Hong Kong police correct campus standoff rumors
By Wang Wenwen and Bai Yunyi in Hong Kong Source:Global Times Published: 2019/11/18 20:58:39
The Hong Kong police on Monday clarified rumors that it raided the Hong Kong Polytechnic University (PolyU) on Sunday night and Monday morning, saying it only conducted arrests and dispersion operations after the rioters lingered on the campus despite police's warning and kept challenging police.
At 5:30 am on Monday, the police entered the campus and detained a few masked rioters while radical mobs that stayed at the campus in Hung Hom set a massive fire at the school entrance and ignored repeated police warnings to leave.
"In the past week, the rioters could enter the PolyU freely and we have left sufficient time for them. But despite constant warnings from us demanding them to leave, some still stayed in the university until Sunday night," noted the police at a routine press conference on Monday.
Among the arrested included so-called volunteers, medical staff and journalists, who could not show valid professional credentials when asked, according to the police.
"We targeted all those remaining in the university, as our intelligence showed that some rioters may just change clothes to escape arrests," said a police spokesman.
Over the past week, the police arrested 154 people suspected of unlawful assembly, rioting and possession of deadly weapons, according to the police.
Standoffs between rioters and the police near the campus of PolyU started Saturday night. Rioters set fire to several pedestrian bridges and a police armored car, and threw Molotov cocktails at the police, prompting the police to fire tear gas and use water cannons to disperse them.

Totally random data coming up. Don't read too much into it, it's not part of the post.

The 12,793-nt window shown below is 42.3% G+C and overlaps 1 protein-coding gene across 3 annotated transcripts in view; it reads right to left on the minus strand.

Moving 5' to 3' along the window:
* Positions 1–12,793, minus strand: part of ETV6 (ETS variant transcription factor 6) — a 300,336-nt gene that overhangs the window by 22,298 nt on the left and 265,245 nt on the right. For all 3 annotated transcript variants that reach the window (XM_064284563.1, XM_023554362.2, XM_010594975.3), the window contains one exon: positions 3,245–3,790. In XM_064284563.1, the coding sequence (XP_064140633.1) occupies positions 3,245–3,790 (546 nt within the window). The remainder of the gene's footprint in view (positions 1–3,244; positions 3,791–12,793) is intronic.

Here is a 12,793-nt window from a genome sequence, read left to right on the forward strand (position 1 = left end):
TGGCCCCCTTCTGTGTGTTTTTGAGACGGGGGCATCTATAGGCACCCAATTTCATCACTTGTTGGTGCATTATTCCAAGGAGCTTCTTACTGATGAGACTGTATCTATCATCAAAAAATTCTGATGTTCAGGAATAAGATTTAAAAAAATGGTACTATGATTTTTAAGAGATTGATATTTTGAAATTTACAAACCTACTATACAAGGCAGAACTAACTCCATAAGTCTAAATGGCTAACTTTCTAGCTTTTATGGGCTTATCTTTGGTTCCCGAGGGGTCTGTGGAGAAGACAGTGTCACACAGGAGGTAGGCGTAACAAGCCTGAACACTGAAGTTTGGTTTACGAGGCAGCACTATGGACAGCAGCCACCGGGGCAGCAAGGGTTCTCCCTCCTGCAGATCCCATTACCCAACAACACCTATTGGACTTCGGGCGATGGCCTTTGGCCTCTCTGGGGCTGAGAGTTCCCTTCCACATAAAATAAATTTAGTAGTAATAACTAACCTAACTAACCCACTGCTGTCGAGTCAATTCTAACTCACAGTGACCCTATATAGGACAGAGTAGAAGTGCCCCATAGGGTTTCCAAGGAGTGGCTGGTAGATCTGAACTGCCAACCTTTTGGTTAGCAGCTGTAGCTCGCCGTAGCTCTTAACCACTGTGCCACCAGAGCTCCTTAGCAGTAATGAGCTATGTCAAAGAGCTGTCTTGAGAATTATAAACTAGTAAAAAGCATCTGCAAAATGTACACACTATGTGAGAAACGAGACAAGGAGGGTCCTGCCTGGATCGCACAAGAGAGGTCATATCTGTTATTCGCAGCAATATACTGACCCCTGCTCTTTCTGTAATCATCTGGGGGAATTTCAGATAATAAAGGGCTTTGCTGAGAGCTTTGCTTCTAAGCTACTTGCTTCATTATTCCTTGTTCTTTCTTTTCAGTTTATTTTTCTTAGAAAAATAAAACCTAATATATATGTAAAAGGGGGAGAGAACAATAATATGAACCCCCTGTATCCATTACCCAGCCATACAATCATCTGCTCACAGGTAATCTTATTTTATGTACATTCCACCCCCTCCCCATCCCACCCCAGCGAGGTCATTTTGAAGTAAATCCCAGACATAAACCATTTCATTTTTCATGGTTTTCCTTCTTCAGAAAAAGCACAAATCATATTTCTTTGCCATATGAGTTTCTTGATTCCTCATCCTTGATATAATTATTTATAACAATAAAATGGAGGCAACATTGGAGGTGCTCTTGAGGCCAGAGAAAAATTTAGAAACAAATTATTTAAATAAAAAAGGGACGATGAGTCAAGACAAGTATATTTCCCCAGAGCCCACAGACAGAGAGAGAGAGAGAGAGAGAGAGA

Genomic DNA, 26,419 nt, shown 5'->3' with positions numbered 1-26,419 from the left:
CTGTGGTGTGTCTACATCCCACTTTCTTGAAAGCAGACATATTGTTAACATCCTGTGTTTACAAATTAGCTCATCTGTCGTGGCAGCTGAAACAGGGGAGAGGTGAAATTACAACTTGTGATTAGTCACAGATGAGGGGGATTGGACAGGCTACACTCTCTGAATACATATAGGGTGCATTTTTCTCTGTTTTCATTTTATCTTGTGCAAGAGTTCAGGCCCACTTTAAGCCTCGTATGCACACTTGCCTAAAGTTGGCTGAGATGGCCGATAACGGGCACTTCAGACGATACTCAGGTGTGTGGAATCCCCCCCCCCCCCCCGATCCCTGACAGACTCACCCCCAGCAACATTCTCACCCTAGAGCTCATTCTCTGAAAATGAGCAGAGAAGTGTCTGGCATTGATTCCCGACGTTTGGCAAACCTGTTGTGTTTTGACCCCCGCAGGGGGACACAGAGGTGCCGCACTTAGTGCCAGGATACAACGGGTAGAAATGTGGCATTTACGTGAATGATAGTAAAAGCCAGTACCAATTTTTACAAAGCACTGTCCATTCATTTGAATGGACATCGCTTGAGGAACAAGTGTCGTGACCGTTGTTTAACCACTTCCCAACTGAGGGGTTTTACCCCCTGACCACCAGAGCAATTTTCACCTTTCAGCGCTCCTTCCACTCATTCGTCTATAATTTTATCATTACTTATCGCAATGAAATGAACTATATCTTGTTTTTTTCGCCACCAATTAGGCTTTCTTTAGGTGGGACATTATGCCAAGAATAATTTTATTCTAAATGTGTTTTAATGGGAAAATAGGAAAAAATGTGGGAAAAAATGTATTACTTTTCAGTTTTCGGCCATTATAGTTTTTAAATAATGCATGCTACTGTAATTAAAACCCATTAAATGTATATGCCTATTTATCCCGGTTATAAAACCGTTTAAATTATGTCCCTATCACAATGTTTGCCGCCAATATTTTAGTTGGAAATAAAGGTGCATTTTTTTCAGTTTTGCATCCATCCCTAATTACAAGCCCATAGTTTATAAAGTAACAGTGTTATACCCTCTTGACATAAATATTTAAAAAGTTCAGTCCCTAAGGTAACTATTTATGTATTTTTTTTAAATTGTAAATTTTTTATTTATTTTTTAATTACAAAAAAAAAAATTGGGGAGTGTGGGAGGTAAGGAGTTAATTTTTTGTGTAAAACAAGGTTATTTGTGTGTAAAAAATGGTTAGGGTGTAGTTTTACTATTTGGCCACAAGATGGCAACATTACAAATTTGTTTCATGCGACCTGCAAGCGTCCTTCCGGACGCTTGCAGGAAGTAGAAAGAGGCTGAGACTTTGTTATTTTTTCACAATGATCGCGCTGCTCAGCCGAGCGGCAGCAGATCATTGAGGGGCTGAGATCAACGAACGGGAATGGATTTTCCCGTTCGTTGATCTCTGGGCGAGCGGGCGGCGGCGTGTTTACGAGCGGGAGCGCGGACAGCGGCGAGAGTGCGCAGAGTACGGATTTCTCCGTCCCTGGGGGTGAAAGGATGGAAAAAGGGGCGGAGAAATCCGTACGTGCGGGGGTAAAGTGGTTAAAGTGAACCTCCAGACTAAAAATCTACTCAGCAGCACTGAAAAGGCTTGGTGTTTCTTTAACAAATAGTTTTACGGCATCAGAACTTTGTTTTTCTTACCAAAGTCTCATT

On Sunday afternoon, a police officer from the Force Media Liaison Cadre was shot with an arrow. Another officer was hit by a marble on his mask but did not sustain injuries. On Sunday night, a rioter drove a car at police and crushed one from behind. One officer fired a live round at the vehicle.
Local media reported that hazardous chemicals had been stolen from multiple campus laboratories of PolyU on Saturday night. The university reported the stolen chemicals to police as university officials believe they posed a severe threat to public safety.
"As these chemicals are either combustible, corrosive or toxic and can cause detrimental harm, we urge rioters to take into consideration of citizens and not use any chemicals," said the police, who said the university has become an arsenal.
Li Kwai-wah, senior superintendent of Organized Crime and Triad Bureau, said the police deem the terror threat level in Hong Kong as "moderate."
Regarding a ruling by Hong Kong's High Court on Monday saying the anti-mask law adopted by the HKSAR government to quell months-long protests was "unconstitutional," Li noted that the law was helpful in deterring protesters, but will suspend enforcing the law in accordance with the ruling.
54-year-old Chris Tang Ping-keung, known for his hardline approach, will replace Stephen Lo Wai-chung as the commissioner of police of the Hong Kong Police Force. Expectations are running high as to whether he would end the months-long protests that have deteriorated Hong Kong's security.
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